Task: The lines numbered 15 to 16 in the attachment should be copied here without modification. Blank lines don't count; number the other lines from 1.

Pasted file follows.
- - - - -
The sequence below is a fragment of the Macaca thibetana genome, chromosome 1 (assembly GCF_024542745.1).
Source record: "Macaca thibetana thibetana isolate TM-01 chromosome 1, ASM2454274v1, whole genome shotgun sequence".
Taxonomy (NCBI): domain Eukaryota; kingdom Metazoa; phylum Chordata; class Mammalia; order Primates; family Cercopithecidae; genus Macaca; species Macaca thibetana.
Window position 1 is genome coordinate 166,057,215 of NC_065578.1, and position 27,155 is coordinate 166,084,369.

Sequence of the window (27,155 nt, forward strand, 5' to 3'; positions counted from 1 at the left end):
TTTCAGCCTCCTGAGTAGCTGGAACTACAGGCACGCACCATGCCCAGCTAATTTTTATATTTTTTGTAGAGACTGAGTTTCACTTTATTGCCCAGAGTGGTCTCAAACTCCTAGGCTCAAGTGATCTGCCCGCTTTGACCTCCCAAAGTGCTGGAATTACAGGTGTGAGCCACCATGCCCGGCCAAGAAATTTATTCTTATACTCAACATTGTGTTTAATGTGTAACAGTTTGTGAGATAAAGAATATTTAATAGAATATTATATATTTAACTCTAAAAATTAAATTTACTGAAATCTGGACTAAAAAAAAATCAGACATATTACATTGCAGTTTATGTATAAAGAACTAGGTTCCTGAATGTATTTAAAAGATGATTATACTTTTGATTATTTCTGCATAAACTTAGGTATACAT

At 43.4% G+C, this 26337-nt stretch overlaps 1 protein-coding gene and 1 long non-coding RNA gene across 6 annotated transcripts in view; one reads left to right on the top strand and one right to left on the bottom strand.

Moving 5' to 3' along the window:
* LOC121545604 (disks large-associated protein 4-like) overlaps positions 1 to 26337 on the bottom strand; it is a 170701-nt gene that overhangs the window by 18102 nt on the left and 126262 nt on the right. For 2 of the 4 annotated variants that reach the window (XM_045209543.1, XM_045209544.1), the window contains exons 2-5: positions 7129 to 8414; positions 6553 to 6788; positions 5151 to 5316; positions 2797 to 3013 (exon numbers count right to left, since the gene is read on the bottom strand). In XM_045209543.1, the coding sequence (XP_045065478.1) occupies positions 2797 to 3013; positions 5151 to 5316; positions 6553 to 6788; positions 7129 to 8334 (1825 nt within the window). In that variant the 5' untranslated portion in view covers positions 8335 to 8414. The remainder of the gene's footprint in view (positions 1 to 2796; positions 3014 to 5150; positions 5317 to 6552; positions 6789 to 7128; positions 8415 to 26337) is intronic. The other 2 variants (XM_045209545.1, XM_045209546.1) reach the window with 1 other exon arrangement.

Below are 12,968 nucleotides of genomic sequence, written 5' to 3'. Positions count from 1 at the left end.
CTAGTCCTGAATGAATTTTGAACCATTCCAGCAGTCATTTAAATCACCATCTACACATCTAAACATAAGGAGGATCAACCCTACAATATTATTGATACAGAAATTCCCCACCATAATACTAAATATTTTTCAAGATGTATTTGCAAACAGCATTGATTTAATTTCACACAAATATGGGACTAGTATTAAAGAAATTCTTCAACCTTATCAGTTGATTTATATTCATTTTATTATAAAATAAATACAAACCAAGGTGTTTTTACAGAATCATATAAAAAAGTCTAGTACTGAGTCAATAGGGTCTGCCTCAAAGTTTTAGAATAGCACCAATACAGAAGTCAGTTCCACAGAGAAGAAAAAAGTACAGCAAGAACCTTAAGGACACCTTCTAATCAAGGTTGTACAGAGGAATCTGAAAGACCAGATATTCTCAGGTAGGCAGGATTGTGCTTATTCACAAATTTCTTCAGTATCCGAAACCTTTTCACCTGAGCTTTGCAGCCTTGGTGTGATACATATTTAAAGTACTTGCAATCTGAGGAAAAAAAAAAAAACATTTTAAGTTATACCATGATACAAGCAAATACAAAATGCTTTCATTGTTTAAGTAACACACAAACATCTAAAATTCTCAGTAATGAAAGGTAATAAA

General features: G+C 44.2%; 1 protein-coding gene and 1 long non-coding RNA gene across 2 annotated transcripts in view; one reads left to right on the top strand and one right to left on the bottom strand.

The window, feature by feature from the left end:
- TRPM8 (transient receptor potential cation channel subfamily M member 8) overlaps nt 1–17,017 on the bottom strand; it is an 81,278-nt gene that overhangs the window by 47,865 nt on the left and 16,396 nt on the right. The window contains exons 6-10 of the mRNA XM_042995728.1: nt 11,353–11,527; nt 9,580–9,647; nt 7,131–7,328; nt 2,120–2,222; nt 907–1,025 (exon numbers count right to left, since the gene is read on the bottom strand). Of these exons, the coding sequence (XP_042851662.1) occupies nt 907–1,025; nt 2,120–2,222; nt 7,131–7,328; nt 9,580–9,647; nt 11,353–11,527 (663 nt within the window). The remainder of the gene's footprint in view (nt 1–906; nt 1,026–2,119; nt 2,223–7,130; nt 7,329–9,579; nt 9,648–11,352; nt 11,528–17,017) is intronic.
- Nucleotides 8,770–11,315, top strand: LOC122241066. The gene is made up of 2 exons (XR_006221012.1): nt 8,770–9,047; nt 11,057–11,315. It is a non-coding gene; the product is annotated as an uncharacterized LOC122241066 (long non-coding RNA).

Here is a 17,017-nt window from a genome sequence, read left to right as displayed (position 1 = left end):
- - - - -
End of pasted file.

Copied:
- Nucleotides 8,770–11,315, top strand: LOC122241066. The gene is made up of 2 exons (XR_006221012.1): nt 8,770–9,047; nt 11,057–11,315. It is a non-coding gene; the product is annotated as an uncharacterized LOC122241066 (long non-coding RNA).

Here is a 17,017-nt window from a genome sequence, read left to right as displayed (position 1 = left end):